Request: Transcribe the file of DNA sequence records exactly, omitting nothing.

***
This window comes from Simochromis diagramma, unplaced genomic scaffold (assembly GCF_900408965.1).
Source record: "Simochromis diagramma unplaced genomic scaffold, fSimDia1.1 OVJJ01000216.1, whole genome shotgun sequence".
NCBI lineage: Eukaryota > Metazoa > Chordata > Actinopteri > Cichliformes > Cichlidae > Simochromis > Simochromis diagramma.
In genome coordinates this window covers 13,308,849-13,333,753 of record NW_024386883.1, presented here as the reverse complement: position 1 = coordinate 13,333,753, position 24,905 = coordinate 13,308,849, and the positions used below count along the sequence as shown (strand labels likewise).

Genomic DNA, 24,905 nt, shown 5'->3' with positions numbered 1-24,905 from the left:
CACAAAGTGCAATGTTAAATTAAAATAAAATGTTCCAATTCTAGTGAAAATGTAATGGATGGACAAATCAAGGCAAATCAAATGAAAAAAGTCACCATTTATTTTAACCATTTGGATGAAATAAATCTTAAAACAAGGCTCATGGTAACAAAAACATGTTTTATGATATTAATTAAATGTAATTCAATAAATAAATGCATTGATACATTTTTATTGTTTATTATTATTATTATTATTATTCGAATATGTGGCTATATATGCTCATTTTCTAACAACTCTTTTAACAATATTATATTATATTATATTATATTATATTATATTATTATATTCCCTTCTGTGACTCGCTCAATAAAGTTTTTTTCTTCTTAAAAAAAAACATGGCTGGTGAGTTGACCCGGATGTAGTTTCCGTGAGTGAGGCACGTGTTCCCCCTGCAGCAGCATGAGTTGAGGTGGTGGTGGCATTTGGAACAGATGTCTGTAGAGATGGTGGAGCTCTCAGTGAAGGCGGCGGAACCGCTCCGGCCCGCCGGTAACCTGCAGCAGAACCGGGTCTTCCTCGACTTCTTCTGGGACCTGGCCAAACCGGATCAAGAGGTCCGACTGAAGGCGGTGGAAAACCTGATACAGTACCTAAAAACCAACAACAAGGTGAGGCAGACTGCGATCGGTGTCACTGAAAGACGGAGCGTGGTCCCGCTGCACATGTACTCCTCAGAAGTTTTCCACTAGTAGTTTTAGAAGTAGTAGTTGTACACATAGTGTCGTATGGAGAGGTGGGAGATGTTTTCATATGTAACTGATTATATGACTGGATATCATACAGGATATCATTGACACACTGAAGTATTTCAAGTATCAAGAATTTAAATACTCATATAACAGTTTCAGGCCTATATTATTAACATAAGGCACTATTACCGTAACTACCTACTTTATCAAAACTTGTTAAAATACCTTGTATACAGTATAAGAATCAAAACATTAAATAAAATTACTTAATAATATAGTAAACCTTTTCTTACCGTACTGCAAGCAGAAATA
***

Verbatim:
This window comes from Simochromis diagramma, unplaced genomic scaffold (assembly GCF_900408965.1).
Source record: "Simochromis diagramma unplaced genomic scaffold, fSimDia1.1 OVJJ01000216.1, whole genome shotgun sequence".
NCBI lineage: Eukaryota > Metazoa > Chordata > Actinopteri > Cichliformes > Cichlidae > Simochromis > Simochromis diagramma.
In genome coordinates this window covers 13,308,849-13,333,753 of record NW_024386883.1, presented here as the reverse complement: position 1 = coordinate 13,333,753, position 24,905 = coordinate 13,308,849, and the positions used below count along the sequence as shown (strand labels likewise).

Genomic DNA, 24,905 nt, shown 5'->3' with positions numbered 1-24,905 from the left:
CACAAAGTGCAATGTTAAATTAAAATAAAATGTTCCAATTCTAGTGAAAATGTAATGGATGGACAAATCAAGGCAAATCAAATGAAAAAAGTCACCATTTATTTTAACCATTTGGATGAAATAAATCTTAAAACAAGGCTCATGGTAACAAAAACATGTTTTATGATATTAATTAAATGTAATTCAATAAATAAATGCATTGATACATTTTTATTGTTTATTATTATTATTATTATTATTCGAATATGTGGCTATATATGCTCATTTTCTAACAACTCTTTTAACAATATTATATTATATTATATTATATTATATTATATTATTATATTCCCTTCTGTGACTCGCTCAATAAAGTTTTTTTCTTCTTAAAAAAAAACATGGCTGGTGAGTTGACCCGGATGTAGTTTCCGTGAGTGAGGCACGTGTTCCCCCTGCAGCAGCATGAGTTGAGGTGGTGGTGGCATTTGGAACAGATGTCTGTAGAGATGGTGGAGCTCTCAGTGAAGGCGGCGGAACCGCTCCGGCCCGCCGGTAACCTGCAGCAGAACCGGGTCTTCCTCGACTTCTTCTGGGACCTGGCCAAACCGGATCAAGAGGTCCGACTGAAGGCGGTGGAAAACCTGATACAGTACCTAAAAACCAACAACAAGGTGAGGCAGACTGCGATCGGTGTCACTGAAAGACGGAGCGTGGTCCCGCTGCACATGTACTCCTCAGAAGTTTTCCACTAGTAGTTTTAGAAGTAGTAGTTGTACACATAGTGTCGTATGGAGAGGTGGGAGATGTTTTCATATGTAACTGATTATATGACTGGATATCATACAGGATATCATTGACACACTGAAGTATTTCAAGTATCAAGAATTTAAATACTCATATAACAGTTTCAGGCCTATATTATTAACATAAGGCACTATTACCGTAACTACCTACTTTATCAAAACTTGTTAAAATACCTTGTATACAGTATAAGAATCAAAACATTAAATAAAATTACTTAATAATATAGTAAACCTTTTCTTACCGTACTGCAAGCAGAAATA